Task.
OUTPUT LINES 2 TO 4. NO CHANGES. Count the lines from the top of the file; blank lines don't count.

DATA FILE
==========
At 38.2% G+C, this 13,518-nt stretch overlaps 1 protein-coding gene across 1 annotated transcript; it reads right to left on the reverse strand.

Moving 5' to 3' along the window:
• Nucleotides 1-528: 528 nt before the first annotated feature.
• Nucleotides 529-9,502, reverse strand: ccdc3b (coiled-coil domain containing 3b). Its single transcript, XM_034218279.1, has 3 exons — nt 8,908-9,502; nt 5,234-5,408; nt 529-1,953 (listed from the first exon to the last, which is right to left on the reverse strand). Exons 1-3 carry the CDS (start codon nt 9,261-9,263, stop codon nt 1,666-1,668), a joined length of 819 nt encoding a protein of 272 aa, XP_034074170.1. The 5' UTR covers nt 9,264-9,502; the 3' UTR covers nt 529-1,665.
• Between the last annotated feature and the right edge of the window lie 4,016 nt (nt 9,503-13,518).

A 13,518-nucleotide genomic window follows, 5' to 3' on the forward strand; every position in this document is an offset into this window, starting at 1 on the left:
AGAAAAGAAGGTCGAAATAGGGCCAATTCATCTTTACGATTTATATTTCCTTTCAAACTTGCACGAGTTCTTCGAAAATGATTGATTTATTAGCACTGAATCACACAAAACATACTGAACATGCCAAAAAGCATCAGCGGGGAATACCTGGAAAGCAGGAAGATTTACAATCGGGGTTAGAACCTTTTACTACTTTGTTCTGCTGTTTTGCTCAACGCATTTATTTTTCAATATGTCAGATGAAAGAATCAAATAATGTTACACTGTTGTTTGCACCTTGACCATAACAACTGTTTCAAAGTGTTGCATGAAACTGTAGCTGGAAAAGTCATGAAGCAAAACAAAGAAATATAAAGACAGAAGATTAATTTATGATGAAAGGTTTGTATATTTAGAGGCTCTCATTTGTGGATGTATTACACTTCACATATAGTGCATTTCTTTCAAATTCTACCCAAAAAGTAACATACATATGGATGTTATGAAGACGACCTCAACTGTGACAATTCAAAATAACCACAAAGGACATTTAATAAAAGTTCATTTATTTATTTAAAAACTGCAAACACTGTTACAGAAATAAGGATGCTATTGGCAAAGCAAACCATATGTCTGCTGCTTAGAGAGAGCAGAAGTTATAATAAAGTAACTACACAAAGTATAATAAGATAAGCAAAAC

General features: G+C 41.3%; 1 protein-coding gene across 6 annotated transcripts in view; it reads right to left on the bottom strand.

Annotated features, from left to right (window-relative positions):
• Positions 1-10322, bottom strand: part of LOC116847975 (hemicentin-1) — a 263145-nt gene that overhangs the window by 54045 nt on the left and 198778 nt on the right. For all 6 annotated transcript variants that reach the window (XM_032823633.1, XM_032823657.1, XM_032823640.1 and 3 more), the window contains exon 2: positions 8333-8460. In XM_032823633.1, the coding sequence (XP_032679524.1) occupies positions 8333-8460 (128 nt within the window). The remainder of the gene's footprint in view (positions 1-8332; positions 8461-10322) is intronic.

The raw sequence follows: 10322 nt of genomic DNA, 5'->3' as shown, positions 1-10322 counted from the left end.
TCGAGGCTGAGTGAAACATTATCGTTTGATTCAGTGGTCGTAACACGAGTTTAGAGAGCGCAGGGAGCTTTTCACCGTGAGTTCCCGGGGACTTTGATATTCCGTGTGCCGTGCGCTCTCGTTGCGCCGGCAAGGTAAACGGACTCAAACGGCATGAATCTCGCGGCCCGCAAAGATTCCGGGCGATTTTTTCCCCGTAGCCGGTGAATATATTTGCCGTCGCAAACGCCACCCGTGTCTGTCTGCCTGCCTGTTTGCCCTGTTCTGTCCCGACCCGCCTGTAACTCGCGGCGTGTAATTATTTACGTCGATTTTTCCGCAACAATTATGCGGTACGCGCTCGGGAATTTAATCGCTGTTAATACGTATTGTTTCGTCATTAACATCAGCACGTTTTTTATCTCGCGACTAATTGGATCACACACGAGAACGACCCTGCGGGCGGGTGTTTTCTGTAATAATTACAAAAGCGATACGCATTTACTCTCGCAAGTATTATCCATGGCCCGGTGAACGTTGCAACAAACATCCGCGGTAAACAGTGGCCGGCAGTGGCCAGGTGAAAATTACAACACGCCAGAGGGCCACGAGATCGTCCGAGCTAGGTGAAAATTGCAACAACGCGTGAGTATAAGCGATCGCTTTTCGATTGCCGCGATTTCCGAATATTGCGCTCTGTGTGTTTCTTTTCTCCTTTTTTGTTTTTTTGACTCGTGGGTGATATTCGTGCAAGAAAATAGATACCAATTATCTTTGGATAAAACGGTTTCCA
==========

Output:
Moving 5' to 3' along the window:
• Nucleotides 1-528: 528 nt before the first annotated feature.
• Nucleotides 529-9,502, reverse strand: ccdc3b (coiled-coil domain containing 3b). Its single transcript, XM_034218279.1, has 3 exons — nt 8,908-9,502; nt 5,234-5,408; nt 529-1,953 (listed from the first exon to the last, which is right to left on the reverse strand). Exons 1-3 carry the CDS (start codon nt 9,261-9,263, stop codon nt 1,666-1,668), a joined length of 819 nt encoding a protein of 272 aa, XP_034074170.1. The 5' UTR covers nt 9,264-9,502; the 3' UTR covers nt 529-1,665.